In Veracruz, streets that seemed tranquil, even deserted, during the day come to life after the sun goes down. Vendors sell snacks and play their radios, free concerts in the main plaza (zócalo in Spanish) get under way and a slew of restaurants and bars set up shop on the broad sidewalks along the perimeter of the zócalo itself.
At night the zócalo becomes a hub of eating, drinking and dancing as roving salsa and mariachi bands wander between tables and gather crowds under the trees. Stand too close for too long and you just might get pulled into the fray as someone’s new dance partner!
Consider it a warm-up for your return visit during the city’s famed Carnaval celebration every February.
The international area code for Mexico is 52.
WHERE TO SLEEP:
Gran Hotel Diligencias – Originally a station for stagecoaches delivering mail (diligencias in Spanish), the proprietors added a few humble rooms in 1795. Today this well-kept, high-end grand dame, right on the zocolo, has more than 120 rooms and an inviting pool deck. 1115 Independencia, 932 2008, http://www.granhoteldiligencias.com.
Balaju Hotel & Suites – Opened in 2009, this minimalist newcomer right on the malecon has a small infinity edge pool plus 107 rooms and two corner suites which are enormous and include a full kitchen and water views. 1317 Manuel Avila Camacho Boulevard, 229-201-0808,http://www.balaju.com/.
Hotel Emporio – One of the largest and most iconic hotels in Veracruz re-opened its doors on July 12, 2010 after a top to bottom renovation. This is the place to stay during Carnaval since many rooms have a direct view over the parade route. Xicoténcatl Faros, 866-936-7674,http://www.emporiohotels.com/veracruz_eng.
Hotel Playa – This newly-renovated 33-room hotel is the most stylish economical option on themalecon. Rates start at 200 pesos (around $15US) for most of the year and increase to 400 pesos and up (about $30US and up) during Carnaval, including views of the festivities as the parade passes by. 28 Valencia at Manuel Ávila Camacho Boulevard, 937 2510,http://www.hotelplayaveracruz.com.mx/english/default.asp.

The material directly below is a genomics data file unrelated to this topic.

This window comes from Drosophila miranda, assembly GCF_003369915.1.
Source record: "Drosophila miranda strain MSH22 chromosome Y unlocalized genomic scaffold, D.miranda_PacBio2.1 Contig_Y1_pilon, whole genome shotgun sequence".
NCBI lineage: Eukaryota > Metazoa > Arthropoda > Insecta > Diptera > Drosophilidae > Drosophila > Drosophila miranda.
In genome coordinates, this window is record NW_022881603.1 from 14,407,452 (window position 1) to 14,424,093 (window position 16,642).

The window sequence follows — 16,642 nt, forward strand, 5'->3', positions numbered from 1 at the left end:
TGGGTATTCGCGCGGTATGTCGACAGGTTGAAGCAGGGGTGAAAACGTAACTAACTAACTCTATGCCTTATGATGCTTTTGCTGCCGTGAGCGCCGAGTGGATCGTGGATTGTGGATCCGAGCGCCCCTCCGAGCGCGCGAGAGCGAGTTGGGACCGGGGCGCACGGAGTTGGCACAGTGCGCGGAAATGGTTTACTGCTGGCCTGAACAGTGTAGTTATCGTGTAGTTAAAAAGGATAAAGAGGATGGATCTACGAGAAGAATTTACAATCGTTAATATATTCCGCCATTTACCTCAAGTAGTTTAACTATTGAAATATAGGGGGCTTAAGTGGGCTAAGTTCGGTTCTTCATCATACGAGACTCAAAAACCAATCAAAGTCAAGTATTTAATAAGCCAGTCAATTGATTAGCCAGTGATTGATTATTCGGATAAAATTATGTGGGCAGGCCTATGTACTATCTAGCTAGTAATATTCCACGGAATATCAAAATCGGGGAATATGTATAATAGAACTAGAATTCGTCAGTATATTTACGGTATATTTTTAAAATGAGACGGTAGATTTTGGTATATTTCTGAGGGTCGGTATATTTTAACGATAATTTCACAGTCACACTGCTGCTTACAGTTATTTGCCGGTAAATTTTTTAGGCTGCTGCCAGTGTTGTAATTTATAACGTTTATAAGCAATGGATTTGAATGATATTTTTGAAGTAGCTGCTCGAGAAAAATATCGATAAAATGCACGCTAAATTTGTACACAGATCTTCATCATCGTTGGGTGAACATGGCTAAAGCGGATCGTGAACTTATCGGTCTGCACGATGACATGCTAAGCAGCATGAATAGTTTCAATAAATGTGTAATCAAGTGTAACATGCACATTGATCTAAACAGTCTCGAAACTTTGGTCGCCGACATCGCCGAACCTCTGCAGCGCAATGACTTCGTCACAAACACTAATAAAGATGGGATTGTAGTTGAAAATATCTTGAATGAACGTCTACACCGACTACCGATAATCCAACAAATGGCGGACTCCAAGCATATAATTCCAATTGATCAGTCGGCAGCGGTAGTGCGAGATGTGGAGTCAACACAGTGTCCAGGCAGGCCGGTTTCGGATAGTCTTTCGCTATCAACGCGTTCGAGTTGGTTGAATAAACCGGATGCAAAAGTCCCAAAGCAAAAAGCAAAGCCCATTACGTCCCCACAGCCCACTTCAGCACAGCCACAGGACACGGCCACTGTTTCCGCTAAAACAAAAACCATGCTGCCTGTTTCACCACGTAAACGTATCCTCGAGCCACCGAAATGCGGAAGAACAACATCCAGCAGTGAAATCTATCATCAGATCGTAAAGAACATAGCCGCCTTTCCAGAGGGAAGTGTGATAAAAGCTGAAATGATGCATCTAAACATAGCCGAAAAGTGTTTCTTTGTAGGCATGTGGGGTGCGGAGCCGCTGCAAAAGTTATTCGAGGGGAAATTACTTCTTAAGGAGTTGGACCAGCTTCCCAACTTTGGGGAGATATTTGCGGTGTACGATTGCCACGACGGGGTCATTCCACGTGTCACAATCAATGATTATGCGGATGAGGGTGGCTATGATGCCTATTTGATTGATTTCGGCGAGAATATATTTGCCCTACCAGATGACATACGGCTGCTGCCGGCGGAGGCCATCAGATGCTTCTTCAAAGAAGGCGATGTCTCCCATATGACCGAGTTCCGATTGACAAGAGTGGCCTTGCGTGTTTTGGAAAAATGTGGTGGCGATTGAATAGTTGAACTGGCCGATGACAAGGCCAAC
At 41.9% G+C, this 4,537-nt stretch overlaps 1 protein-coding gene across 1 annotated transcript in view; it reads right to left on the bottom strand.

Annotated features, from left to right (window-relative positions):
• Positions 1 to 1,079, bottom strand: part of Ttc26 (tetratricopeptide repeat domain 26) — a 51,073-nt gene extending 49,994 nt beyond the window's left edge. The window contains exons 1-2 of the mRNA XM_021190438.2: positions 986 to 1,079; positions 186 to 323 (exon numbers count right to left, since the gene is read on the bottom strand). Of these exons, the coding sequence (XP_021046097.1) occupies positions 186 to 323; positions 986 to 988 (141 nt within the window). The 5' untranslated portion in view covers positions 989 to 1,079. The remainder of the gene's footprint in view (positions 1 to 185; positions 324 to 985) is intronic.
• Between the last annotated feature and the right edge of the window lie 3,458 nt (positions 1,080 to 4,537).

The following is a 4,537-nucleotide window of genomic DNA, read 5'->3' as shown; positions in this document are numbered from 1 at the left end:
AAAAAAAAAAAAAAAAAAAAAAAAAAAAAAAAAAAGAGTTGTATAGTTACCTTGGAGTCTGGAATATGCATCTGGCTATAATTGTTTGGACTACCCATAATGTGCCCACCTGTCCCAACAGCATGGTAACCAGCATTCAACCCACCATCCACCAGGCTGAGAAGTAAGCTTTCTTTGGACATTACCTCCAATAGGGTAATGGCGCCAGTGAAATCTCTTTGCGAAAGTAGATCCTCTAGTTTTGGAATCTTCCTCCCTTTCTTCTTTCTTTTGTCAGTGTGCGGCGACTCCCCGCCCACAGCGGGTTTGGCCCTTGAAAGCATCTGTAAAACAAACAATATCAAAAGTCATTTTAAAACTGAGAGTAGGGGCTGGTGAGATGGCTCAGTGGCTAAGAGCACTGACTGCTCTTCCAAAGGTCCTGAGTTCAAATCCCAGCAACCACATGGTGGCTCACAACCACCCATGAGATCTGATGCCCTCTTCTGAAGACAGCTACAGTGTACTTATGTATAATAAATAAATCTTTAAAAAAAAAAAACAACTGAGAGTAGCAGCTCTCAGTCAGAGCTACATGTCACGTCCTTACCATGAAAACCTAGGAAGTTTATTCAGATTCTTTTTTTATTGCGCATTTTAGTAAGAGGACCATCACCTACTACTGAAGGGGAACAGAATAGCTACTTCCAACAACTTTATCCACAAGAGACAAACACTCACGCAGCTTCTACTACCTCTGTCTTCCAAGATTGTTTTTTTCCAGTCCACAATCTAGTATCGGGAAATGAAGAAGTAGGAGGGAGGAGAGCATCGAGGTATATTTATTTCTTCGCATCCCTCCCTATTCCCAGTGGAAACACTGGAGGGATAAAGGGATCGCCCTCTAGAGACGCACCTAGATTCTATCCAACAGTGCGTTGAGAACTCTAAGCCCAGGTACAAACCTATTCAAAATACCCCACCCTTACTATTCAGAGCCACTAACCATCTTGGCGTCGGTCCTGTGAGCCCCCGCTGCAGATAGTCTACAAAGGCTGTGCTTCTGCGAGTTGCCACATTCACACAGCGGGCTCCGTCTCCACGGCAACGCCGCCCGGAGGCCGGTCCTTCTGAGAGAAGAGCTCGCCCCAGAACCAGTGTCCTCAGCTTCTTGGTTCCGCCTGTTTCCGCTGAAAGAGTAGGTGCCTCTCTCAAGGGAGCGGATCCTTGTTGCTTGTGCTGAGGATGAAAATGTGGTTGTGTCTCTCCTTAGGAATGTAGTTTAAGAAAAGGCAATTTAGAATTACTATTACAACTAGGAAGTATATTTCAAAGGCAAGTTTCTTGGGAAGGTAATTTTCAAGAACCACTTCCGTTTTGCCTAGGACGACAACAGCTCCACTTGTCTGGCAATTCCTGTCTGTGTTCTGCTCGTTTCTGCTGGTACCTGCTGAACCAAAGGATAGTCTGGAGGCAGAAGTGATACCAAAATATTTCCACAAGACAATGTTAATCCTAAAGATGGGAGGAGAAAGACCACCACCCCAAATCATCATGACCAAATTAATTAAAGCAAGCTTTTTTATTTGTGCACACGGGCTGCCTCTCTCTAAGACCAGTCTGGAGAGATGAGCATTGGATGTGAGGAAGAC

WHERE TO EAT AND DRINK:
Restaurants on the zócalo – The half dozen restaurants that line this central plaza buzz at night. Mediocre food is made up for by roaming troubadours and great people watching. Be warned: some restaurants on the zócalo don’t include tax in menu prices which makes everything you order more expensive than expected.
Gran Cafe de la Parroquia - Veracruz city is close to the state’s coffee-growing region of Coatepec and this bustling, cavernous coffee shop (it takes up nearly a whole block) works the caffeinated vibe with Mex Decco décor, gorgeous tile work and a fascinating cross-section of regulars. Order a doble—at 24 pesos, around $2US, it’s just two pesos more than a single. If you want milk, gently bang your spoon on your cup and a waiter will come over with a massive tea kettle of warm milk. You can also buy ground coffee or whole beans here (85 pesos, about $6.50US, per pound) to take home with you. 34 Valentin Gómez Farias, 229 32 25 84, http://www.laparroquia.com/.
La Suriana 2 – Enjoy well-prepared and inexpensive fresh seafood dishes—including the Spanish-influenced Veracruzano style—at this unassuming restaurant a few blocks off the zócalo. They usually close around 7 pm. 286 Avenida Zaragoza, 931 7099.
Café 49L - Gregarious owner Alberto Herrera Alvarez will rev you up with samples of freshly brewed coffee at his stall in the Mercado Hidalgo and even let you taste his delicious coffee marshmallows before you buy a bag (43 pesos—about $3.50 US—for just under a pound). These elegantly shaped half coffee half vanilla beauties, which are made with the superb coffee grown in nearby Coatapec, make perfect sight-seeing snacks or the secret ingredient in decidedly grown-up s’mores back at home.
Antojitos Lolilta – This clean and airy restaurant is a breakfast mecca. The extensive menu includes picadas—a local favorite that involves filling a plate-size fried tortilla base with slightly raised edges with a mind-boggling array of ingredients. Come hungry. 837 16 de Septiembre between Escobedo and Emiliano Zapata, 932-0760.
MUST SEE AND DO:
Tiburonario at the Acuario de Veracruz –Manuel Avila Camacho Boulevard, Playón de Hornos, 229-931-4376, http://www.acuariodeveracruz.com/.
Tridente Diving – Owner Gonzalo Estrada has been SCUBA diving in the waters off Veracruz for more than 50 years and has even made some museum-worthy discoveries in the many wrecks off the coast. 353 Manuel Avila Camacho Boulevard, 229-260-5272.
El Habano Tabaquería – This shop, in a tiny yellow building on a corner in a residential neighborhood, sells hand-rolled Aroma de San Andreas Robusto cigars made in Mexico with flavorful tobacco grown in Veracruz state (889 pesos, about $70US, for 25 cigars in a lovely wooden box or 50 pesos, about $4US, individually). Even if you aren’t into cigars, this old-school shop is a must-see. 1317 1 de Mayo Local C at the corner of Alacio Perez, 229 931 0816.